They say there’s “nothing new under the sun,” and when it comes to students and their teachers choosing reading material and others sometimes objecting to those choices, the adage certainly applies. In fact, NCTE was founded in 1911 in protest against the college list of “standard authors” that high schools found it necessary to teach, an effort to give their students a fair chance on the entrance exams required to enter Harvard and other prestigious colleges. By the 1950s, the Council actively began fighting censorship, spurred on by McCarthyism. And in 1962, NCTE published its seminal intellectual freedom guideline, The Students’ Right to Read:
The right to read, like all rights guaranteed or implied within our constitutional tradition, can be used wisely or foolishly. In many ways, education is an effort to improve the quality of choices open to all students. But to deny the freedom of choice in fear that it may be unwisely used is to destroy the freedom itself. For this reason, we respect the right of individuals to be selective in their own reading. But for the same reason, we oppose efforts of individuals or groups to limit the freedom of choice of others or to impose their own standards or tastes upon the community at large.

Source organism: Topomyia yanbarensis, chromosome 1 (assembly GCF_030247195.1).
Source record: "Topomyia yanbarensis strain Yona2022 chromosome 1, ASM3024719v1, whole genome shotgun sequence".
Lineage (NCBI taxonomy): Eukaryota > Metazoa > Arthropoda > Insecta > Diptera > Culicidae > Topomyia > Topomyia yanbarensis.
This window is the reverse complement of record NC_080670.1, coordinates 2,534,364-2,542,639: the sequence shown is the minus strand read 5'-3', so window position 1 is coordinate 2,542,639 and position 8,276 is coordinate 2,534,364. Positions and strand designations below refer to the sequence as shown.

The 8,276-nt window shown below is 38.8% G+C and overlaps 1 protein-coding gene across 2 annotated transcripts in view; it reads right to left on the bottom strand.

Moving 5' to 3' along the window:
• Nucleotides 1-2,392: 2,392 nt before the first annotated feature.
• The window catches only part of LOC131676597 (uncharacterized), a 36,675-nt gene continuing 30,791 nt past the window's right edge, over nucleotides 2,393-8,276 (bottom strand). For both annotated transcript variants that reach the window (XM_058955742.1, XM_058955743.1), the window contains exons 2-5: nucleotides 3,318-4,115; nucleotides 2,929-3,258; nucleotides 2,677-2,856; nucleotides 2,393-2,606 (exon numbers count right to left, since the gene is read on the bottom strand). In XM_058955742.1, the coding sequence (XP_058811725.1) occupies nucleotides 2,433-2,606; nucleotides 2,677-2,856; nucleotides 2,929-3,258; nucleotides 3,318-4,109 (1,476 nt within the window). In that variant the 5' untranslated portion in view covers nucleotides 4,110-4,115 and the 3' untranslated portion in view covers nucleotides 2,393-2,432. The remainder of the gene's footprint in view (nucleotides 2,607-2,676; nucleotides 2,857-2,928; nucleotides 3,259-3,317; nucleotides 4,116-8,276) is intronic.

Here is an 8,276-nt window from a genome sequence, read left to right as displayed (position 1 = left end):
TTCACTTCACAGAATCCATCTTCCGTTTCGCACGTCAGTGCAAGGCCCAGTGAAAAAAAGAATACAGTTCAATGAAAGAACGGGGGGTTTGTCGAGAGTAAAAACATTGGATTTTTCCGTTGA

The right of any individual not just to read but to read whatever he or she wants to read is basic to a democratic society. This right is based on an assumption that the educated possess judgment and understanding and can be trusted with the determination of their own actions.
As we begin this year’s Banned Books Week, remember that the NCTE Intellectual Freedom Center is ready to help you defend the texts you teach—texts of all sorts—just as it has done every year for as many as 50 individuals and often many more texts.